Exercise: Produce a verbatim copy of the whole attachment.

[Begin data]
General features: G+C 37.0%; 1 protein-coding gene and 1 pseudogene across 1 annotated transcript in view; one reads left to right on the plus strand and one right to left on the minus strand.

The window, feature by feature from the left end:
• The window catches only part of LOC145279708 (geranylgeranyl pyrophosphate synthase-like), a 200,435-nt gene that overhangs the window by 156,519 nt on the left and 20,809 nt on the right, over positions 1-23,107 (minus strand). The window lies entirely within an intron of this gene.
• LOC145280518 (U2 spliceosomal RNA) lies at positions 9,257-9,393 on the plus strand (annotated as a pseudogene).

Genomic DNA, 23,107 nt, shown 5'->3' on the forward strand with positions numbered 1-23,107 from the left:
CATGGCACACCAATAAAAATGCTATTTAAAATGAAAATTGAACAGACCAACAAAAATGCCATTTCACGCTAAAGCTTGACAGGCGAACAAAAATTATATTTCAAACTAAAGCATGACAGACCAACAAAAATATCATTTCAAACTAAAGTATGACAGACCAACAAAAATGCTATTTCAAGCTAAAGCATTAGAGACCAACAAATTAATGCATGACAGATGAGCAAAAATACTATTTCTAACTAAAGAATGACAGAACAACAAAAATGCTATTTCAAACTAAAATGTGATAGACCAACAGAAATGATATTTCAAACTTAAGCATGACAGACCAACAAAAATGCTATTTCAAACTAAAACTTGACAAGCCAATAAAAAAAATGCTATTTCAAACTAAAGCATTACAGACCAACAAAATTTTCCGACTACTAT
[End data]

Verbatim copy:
General features: G+C 37.0%; 1 protein-coding gene and 1 pseudogene across 1 annotated transcript in view; one reads left to right on the plus strand and one right to left on the minus strand.

The window, feature by feature from the left end:
• The window catches only part of LOC145279708 (geranylgeranyl pyrophosphate synthase-like), a 200,435-nt gene that overhangs the window by 156,519 nt on the left and 20,809 nt on the right, over positions 1-23,107 (minus strand). The window lies entirely within an intron of this gene.
• LOC145280518 (U2 spliceosomal RNA) lies at positions 9,257-9,393 on the plus strand (annotated as a pseudogene).

Genomic DNA, 23,107 nt, shown 5'->3' on the forward strand with positions numbered 1-23,107 from the left:
CATGGCACACCAATAAAAATGCTATTTAAAATGAAAATTGAACAGACCAACAAAAATGCCATTTCACGCTAAAGCTTGACAGGCGAACAAAAATTATATTTCAAACTAAAGCATGACAGACCAACAAAAATATCATTTCAAACTAAAGTATGACAGACCAACAAAAATGCTATTTCAAGCTAAAGCATTAGAGACCAACAAATTAATGCATGACAGATGAGCAAAAATACTATTTCTAACTAAAGAATGACAGAACAACAAAAATGCTATTTCAAACTAAAATGTGATAGACCAACAGAAATGATATTTCAAACTTAAGCATGACAGACCAACAAAAATGCTATTTCAAACTAAAACTTGACAAGCCAATAAAAAAAATGCTATTTCAAACTAAAGCATTACAGACCAACAAAATTTTCCGACTACTAT